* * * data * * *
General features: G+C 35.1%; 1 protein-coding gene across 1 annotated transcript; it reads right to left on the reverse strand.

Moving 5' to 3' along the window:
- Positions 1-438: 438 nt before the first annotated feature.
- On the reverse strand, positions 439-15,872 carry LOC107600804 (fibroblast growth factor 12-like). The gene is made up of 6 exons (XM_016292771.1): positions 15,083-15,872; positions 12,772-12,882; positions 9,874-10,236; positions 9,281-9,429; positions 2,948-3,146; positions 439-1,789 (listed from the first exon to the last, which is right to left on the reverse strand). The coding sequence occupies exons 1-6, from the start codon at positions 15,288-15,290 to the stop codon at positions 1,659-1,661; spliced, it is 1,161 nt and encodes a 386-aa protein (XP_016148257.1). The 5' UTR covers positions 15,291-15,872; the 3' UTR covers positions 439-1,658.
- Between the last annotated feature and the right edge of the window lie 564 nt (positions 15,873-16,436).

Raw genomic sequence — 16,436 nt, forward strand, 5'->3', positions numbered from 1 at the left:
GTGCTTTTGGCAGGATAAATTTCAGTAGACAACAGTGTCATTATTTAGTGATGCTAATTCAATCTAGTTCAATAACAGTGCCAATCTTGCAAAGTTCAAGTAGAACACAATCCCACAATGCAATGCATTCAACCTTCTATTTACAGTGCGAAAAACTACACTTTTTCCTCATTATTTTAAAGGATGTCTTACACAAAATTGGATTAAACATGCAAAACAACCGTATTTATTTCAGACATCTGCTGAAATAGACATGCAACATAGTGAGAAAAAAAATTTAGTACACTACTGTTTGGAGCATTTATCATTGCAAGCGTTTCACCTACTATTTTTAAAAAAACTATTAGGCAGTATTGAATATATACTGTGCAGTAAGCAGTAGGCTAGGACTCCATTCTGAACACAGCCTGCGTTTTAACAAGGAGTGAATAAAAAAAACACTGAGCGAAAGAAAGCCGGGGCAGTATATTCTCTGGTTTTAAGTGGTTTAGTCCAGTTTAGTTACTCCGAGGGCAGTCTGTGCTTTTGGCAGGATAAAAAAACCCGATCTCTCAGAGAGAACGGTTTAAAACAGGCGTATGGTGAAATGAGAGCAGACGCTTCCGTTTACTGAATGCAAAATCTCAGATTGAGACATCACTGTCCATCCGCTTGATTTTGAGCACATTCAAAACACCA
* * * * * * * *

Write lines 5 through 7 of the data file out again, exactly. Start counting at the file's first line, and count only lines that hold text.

- Between the last annotated feature and the right edge of the window lie 564 nt (positions 15,873-16,436).

Raw genomic sequence — 16,436 nt, forward strand, 5'->3', positions numbered from 1 at the left:
GTGCTTTTGGCAGGATAAATTTCAGTAGACAACAGTGTCATTATTTAGTGATGCTAATTCAATCTAGTTCAATAACAGTGCCAATCTTGCAAAGTTCAAGTAGAACACAATCCCACAATGCAATGCATTCAACCTTCTATTTACAGTGCGAAAAACTACACTTTTTCCTCATTATTTTAAAGGATGTCTTACACAAAATTGGATTAAACATGCAAAACAACCGTATTTATTTCAGACATCTGCTGAAATAGACATGCAACATAGTGAGAAAAAAAATTTAGTACACTACTGTTTGGAGCATTTATCATTGCAAGCGTTTCACCTACTATTTTTAAAAAAACTATTAGGCAGTATTGAATATATACTGTGCAGTAAGCAGTAGGCTAGGACTCCATTCTGAACACAGCCTGCGTTTTAACAAGGAGTGAATAAAAAAAACACTGAGCGAAAGAAAGCCGGGGCAGTATATTCTCTGGTTTTAAGTGGTTTAGTCCAGTTTAGTTACTCCGAGGGCAGTCTGTGCTTTTGGCAGGATAAAAAAACCCGATCTCTCAGAGAGAACGGTTTAAAACAGGCGTATGGTGAAATGAGAGCAGACGCTTCCGTTTACTGAATGCAAAATCTCAGATTGAGACATCACTGTCCATCCGCTTGATTTTGAGCACATTCAAAACACCA